A group of seventh graders learned something last school year that they found quite interesting: the difference between fusion and fission in an atom bomb. “It’s interesting how you can either …
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A group of seventh graders learned something last school year that they found quite interesting: the difference between fusion and fission in an atom bomb.
“It’s interesting how you can either put together (fusion) or break apart (fission) a small, little atom,” said seventh-grader Evangelene Jones, “and it can make a big explosion.”
For about two weeks, the students studied the A-bomb as part of their honors social studies class at Drake Middle School in Arvada. The applied learning tied into the curriculum for the students to have an understanding of how countries interact with each other.
The students were simultaneously learning about the holocaust in their language arts class, so Carine Lockwood, the sixth- and seventh-grade honors social studies teacher, wanted to combine those studies with science and apply it to their social studies lessons.
“When you can do interdisciplinary topics, it helps the kids make connections between subject areas,” Lockwood said. But, she added, “the best part was their excitement — even up through the last week of school.”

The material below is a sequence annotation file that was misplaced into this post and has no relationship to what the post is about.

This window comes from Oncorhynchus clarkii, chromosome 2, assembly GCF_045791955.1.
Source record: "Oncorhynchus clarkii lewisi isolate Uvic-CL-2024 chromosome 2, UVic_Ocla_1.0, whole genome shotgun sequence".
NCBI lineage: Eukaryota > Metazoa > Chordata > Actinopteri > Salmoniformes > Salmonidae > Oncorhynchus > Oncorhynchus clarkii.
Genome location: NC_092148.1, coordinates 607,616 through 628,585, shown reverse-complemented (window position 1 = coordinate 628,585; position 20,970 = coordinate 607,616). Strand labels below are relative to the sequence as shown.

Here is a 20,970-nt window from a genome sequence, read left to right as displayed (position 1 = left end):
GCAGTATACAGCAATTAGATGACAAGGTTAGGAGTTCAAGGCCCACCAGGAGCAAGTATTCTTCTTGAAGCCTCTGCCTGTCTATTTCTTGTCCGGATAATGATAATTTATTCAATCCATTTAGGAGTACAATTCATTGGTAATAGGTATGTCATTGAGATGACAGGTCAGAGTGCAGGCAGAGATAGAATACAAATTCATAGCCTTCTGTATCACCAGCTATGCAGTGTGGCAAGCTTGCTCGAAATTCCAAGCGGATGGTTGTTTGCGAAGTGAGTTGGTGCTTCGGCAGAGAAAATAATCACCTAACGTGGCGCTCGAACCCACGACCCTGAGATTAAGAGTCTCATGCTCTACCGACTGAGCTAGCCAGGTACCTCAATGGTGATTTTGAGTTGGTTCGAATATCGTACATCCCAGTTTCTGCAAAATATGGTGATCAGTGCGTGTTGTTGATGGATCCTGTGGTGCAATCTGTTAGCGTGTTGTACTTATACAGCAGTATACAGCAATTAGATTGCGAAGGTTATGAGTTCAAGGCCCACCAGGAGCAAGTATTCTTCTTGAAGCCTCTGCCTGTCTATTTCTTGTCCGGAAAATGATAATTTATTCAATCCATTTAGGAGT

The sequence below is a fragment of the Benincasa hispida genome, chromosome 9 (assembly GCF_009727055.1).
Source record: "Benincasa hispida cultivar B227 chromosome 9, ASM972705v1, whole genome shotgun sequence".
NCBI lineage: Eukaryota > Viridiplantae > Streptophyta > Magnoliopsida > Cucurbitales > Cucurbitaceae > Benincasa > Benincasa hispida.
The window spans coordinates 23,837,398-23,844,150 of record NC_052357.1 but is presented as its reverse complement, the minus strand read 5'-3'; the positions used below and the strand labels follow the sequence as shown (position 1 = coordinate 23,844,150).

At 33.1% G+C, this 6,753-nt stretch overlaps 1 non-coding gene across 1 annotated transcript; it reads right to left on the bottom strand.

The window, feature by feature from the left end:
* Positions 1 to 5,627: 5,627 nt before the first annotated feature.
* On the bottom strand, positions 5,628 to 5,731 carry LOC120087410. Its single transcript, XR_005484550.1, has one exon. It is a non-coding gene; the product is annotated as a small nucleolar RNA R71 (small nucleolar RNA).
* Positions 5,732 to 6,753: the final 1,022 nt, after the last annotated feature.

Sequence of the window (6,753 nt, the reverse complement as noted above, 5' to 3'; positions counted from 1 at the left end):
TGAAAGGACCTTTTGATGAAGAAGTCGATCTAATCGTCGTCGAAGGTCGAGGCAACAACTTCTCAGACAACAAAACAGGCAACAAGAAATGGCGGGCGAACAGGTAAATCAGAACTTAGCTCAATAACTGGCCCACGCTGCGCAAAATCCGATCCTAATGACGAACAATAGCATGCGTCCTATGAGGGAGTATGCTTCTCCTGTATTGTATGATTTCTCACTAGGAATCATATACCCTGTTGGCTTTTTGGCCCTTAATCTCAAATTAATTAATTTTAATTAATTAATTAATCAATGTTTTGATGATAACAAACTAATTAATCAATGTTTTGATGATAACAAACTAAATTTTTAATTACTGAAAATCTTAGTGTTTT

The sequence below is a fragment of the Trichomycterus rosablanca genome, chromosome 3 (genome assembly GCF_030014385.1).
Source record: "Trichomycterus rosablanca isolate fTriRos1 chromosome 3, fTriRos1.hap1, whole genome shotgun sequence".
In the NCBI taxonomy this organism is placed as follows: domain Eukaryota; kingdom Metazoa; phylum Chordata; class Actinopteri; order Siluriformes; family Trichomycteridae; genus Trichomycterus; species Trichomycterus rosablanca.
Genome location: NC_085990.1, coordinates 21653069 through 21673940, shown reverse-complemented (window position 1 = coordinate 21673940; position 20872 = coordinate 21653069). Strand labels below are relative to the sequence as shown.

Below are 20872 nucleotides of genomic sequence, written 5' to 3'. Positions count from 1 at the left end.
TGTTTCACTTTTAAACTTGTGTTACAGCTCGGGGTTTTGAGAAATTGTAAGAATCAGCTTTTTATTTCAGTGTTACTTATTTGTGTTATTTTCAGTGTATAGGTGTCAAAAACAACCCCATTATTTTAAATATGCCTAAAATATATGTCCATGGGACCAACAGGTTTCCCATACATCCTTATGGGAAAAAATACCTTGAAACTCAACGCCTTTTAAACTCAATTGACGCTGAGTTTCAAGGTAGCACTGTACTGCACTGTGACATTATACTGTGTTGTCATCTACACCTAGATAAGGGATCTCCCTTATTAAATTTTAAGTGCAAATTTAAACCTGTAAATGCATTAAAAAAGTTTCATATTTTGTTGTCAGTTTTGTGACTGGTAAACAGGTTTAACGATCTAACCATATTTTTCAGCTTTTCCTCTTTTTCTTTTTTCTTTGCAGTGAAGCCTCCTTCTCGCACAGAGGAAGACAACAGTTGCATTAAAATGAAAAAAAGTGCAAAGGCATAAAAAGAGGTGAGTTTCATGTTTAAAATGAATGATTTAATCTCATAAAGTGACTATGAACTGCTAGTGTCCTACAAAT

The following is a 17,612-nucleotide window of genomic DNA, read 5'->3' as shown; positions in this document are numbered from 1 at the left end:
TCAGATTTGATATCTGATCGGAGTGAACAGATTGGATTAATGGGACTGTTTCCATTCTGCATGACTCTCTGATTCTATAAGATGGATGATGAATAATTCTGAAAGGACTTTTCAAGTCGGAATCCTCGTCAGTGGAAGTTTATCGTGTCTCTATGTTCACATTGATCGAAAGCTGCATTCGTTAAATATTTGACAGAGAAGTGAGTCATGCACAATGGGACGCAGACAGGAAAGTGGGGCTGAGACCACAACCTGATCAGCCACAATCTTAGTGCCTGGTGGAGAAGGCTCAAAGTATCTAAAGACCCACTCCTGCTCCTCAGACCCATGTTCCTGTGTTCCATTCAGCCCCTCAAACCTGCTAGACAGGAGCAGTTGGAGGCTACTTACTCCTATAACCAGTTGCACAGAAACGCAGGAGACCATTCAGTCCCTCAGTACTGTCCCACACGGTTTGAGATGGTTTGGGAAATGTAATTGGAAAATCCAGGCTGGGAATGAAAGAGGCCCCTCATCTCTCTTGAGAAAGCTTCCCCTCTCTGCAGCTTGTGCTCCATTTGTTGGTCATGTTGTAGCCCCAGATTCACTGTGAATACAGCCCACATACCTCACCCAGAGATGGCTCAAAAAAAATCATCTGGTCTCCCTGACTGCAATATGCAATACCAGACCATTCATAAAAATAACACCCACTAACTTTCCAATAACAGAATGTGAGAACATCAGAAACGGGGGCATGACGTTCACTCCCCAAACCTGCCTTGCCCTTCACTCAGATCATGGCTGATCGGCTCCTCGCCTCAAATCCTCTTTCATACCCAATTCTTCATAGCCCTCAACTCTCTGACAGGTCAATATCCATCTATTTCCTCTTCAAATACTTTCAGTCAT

The 27 students brainstormed a variety of questions they wanted answered — which countries have nukes, how does the radiation affect the land, why did the U.S. drop the bombs, for example; and were tasked with others — describe reasons for global interdependence, for example.
The students also wanted to learn about the science of the atom bomb, Lockwood said.
“I served as the facilitator of their questions,” she said, so for the difficult science-based questions, Lockwood called in a couple of experts — two PhD students from the Colorado School of Mines.
Erin Bertelsen and Kevin Pastoor are working toward their PhDs in radiochemistry. The two came in and taught an entire class about plutonium, the different types of nuclear weapons and explained how splitting atoms works.
“We are especially excited about how much they (the seventh graders) learned and retained with this not being a science class,” Bertelsen said. “Being able to share our knowledge of science with interested young students gives me hope they’ll continue exploring all of the questions they have.”
After the initial brainstorming, the students were divided into five groups to each tackle a broader topic in which all of their questions — with some additional questions added by Lockwood — were answered.
The project’s cumulation was each of the five groups presenting on their various topics — the history of the A-bomb dropping and the makeup of an atom bomb, for example, Lockwood said.
Before the project, Matteo Bashford and his fellow students in the honors social studies class didn’t know much about the science or the politics behind the A-bomb, he said.
But it helped to learn about all of that to apply it to how countries interact today, Bashford said.
His classmate Griffin Leapley agreed.
“It’s always good to have a better understanding about what’s going on in our world,” Leapley said.
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